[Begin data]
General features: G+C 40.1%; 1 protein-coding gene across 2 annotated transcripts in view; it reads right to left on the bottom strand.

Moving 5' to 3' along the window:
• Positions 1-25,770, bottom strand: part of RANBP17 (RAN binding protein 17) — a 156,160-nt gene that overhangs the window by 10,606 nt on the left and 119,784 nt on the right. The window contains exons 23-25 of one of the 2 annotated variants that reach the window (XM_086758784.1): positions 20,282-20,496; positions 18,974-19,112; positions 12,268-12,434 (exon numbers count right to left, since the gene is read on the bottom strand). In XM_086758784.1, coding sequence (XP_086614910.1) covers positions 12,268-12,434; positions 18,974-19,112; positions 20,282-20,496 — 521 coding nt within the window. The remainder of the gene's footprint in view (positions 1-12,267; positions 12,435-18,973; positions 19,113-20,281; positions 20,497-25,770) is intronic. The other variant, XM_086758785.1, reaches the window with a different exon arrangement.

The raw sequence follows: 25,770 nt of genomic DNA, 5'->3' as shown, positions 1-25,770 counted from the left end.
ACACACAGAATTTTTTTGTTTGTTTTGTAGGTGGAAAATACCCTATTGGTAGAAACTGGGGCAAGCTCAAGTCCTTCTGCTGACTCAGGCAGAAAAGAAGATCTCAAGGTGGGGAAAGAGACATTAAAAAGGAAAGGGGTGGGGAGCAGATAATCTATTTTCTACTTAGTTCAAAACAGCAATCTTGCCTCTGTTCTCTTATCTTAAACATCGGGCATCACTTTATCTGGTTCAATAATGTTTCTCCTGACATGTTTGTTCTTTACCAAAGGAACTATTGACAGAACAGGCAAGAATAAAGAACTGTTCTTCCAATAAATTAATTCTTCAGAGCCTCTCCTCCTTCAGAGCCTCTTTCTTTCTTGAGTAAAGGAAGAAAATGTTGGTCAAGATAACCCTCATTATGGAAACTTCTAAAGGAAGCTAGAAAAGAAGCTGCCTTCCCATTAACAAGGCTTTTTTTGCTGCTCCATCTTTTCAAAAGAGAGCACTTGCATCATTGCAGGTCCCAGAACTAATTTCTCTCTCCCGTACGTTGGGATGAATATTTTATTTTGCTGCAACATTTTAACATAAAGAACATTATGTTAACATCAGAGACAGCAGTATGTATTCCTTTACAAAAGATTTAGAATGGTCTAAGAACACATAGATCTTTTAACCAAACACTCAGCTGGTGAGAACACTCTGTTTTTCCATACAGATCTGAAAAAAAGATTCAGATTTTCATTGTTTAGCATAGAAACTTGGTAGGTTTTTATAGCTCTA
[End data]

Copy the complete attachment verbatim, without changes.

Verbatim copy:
General features: G+C 40.1%; 1 protein-coding gene across 2 annotated transcripts in view; it reads right to left on the bottom strand.

Moving 5' to 3' along the window:
• Positions 1-25,770, bottom strand: part of RANBP17 (RAN binding protein 17) — a 156,160-nt gene that overhangs the window by 10,606 nt on the left and 119,784 nt on the right. The window contains exons 23-25 of one of the 2 annotated variants that reach the window (XM_086758784.1): positions 20,282-20,496; positions 18,974-19,112; positions 12,268-12,434 (exon numbers count right to left, since the gene is read on the bottom strand). In XM_086758784.1, coding sequence (XP_086614910.1) covers positions 12,268-12,434; positions 18,974-19,112; positions 20,282-20,496 — 521 coding nt within the window. The remainder of the gene's footprint in view (positions 1-12,267; positions 12,435-18,973; positions 19,113-20,281; positions 20,497-25,770) is intronic. The other variant, XM_086758785.1, reaches the window with a different exon arrangement.

The raw sequence follows: 25,770 nt of genomic DNA, 5'->3' as shown, positions 1-25,770 counted from the left end.
ACACACAGAATTTTTTTGTTTGTTTTGTAGGTGGAAAATACCCTATTGGTAGAAACTGGGGCAAGCTCAAGTCCTTCTGCTGACTCAGGCAGAAAAGAAGATCTCAAGGTGGGGAAAGAGACATTAAAAAGGAAAGGGGTGGGGAGCAGATAATCTATTTTCTACTTAGTTCAAAACAGCAATCTTGCCTCTGTTCTCTTATCTTAAACATCGGGCATCACTTTATCTGGTTCAATAATGTTTCTCCTGACATGTTTGTTCTTTACCAAAGGAACTATTGACAGAACAGGCAAGAATAAAGAACTGTTCTTCCAATAAATTAATTCTTCAGAGCCTCTCCTCCTTCAGAGCCTCTTTCTTTCTTGAGTAAAGGAAGAAAATGTTGGTCAAGATAACCCTCATTATGGAAACTTCTAAAGGAAGCTAGAAAAGAAGCTGCCTTCCCATTAACAAGGCTTTTTTTGCTGCTCCATCTTTTCAAAAGAGAGCACTTGCATCATTGCAGGTCCCAGAACTAATTTCTCTCTCCCGTACGTTGGGATGAATATTTTATTTTGCTGCAACATTTTAACATAAAGAACATTATGTTAACATCAGAGACAGCAGTATGTATTCCTTTACAAAAGATTTAGAATGGTCTAAGAACACATAGATCTTTTAACCAAACACTCAGCTGGTGAGAACACTCTGTTTTTCCATACAGATCTGAAAAAAAGATTCAGATTTTCATTGTTTAGCATAGAAACTTGGTAGGTTTTTATAGCTCTA